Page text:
When I heard Saturday night that Libertarian Bruce Guthrie was going to put nearly $1.2 million into his Senate campaign it immediately struck me as a gutsy, self-confident and highly risky investment in his political future.
But maybe I should have included "clever" in that list. Coverage today shows Guthrie is not committed to spending the money. He says part of his motivation was to get into the KING 5/Seattle Times debate. Organizers had set a level of money raised as one of the possible ways to get an invitation to one of only two debates scheduled so far between Democratic Sen. Maria Cantwell and Republican challenger Mike McGavick. From the PI:
"I cannot tell a lie. It's not a coincidence," Guthrie said. "One of the reasons for the exact amount is that KING/5 requirement."
And after appearing on the televised debate, the money could just revert back to his personal account.
"If the fundraising doesn't go well, I might not spend most of it. If the fundraising does go well, I might spend most of it."
Guthrie declined to tell The News Tribune if the campaign would spend his money.
He said campaign contributions have been rolling in since he made the loan Saturday, and that he'd certainly spend that money.
One thing that Guthrie seemed perfectly clear about when we spoke Saturday was that the $1.2 million was all the money he had to loan his campaign. He said:
"It is absolutely everything I could scrape together. I mortgaged my house, my only house, in Bellingham. I mortgaged it as much as the bank would let me mortgage it. And I put up all the savings that my former wife and I were able to save in our 17 years of marriage."
But The News Tribune says today:
In addition, Guthrie said, he has a $3 million real estate investment he could sell to further fund his campaign, if needed.
Even with what seemed like an infusion of cash to make his campaign one of the best-funded Libertarian campaigns ever, the expectations for his candidacy remain more in the symbolic realm. Austin Cassidy, who writes Third Party Watch, says:
If Guthrie makes a big splash into the high single digits or low-double digits, it seems like he could be given credit for helping to shape the balance of the Senate. I'm not sure if he pulls more from Cantwell or her GOP challenger, but either way the press will probably pick up on it in a big way if he captures an amount much greater than the margin of victory.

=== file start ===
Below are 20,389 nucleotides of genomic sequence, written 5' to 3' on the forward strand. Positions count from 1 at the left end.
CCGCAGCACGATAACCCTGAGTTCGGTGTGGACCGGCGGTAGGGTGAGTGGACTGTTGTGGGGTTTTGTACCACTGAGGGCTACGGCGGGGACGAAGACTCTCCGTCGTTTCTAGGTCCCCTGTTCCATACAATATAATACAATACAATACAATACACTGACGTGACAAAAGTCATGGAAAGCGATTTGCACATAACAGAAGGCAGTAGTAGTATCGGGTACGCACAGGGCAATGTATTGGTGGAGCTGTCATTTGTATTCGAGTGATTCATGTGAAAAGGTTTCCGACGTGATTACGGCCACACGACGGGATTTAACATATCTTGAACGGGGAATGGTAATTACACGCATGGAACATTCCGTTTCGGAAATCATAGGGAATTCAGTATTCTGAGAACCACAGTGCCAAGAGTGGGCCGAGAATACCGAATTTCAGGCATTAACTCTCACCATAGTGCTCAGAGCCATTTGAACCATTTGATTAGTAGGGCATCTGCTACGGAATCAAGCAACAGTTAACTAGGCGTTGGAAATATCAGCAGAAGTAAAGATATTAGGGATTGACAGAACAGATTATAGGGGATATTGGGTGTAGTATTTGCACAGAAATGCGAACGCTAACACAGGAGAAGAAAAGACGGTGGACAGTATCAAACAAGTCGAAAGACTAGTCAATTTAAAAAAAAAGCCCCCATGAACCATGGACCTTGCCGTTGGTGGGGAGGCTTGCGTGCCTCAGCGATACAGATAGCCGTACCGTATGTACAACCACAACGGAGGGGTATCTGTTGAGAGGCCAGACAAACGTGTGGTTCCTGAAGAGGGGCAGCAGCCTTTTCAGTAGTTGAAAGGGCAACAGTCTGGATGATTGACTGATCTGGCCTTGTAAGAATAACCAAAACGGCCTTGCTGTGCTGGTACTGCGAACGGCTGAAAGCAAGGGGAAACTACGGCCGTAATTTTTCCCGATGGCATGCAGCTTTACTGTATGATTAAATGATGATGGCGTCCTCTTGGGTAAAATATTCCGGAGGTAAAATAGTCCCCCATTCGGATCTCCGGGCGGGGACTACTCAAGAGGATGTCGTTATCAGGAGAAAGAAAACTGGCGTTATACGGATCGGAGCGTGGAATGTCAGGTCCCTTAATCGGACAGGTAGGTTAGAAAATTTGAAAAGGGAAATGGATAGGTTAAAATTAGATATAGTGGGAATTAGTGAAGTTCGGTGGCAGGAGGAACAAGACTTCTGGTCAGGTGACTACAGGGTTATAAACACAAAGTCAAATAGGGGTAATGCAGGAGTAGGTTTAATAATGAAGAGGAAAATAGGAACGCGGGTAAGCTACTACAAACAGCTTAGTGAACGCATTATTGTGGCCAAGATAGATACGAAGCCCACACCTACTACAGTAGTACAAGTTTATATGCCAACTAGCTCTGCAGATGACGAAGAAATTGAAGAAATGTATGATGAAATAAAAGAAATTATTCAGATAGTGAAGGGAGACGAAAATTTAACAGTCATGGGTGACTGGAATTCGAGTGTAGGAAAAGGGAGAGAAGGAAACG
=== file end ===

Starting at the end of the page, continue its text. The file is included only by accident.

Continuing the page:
And I'll even go a step further and suggest that if Guthrie does perform exceptionally well in this race, he should be considered for a spot on the national ticket in 2008.
Here is what organizers of the KING 5 debate sent the campaigns:
For purposes of sponsoring debates we divide elections into two periods relative to the election date, the out-period and the in-period. This debate will fall within an in-period, that is, 30 days or less before an election. Two general criteria need to be met for inclusion in the debate: the candidate must show a serious purpose and demonstrate significant public support.
To demonstrate seriousness of purpose and significant public support the candidate shall meet all legal qualifications to hold the office and qualify for the ballot. In addition, the candidate must meet one or more of the following criteria:
1) The candidate has received 10 percent or more of the vote, tested in a trial heat, in a professionally conducted public opinion survey by an experienced pollster based on a scientific sample of the entire electorate with a margin of error of five percent or less (at a 95 percent level of confidence).
A pollster shall be considered "experienced" if he or she is a member of the American Association of Political Consultants, the World Association for Public Opinion Research, American Association for Public Opinion Research or the American Political Science Association for at least three years; and has either been employed by media or other nonpartisan organizations to do national, statewide or congressional district polling with published results, or has been employed professionally, as evidenced by reports filed with governmental entities, by at least three political campaigns in at least three separate elections, political committees or candidates for statewide, congressional, countywide and/or state legislative offices.
2) The candidate previously had been elected to, or held, the office he or she is seeking.
3) The candidate is the official nominee of a political party that: (a) received at least 10 percent of the vote in the most recent prior Washington gubernatorial general election; or (b) received at least 10 percent of the vote in the prior presidential general election in Washington; or (c) received at least 15 percent of the vote in the prior general election for the office to which he or she is seeking.
4) The candidate sought the same office during the prior 8 years and received at least 30 percent of the vote in the general election.
Campaign fundraising can also be an indicator of seriousness of purpose and public support. To meet our standard, a candidate must show they have raised ten percent of the funds raised by the winner of the previous election for that position. The standard will be determined by taking the latest mandated financial report for the campaign and comparing it to the financial report filed for the comparable period of time by the winner of previous election for the position. If the report indicates the candidate has raised ten percent of the prior winner's fundraising total for the comparable reporting period then the candidate will have demonstrated significant public support.
For this debate we will take the 2004 third quarter fundraising report Senator Patty Murray's filed with the federal Election Commission - $12,096,027.60.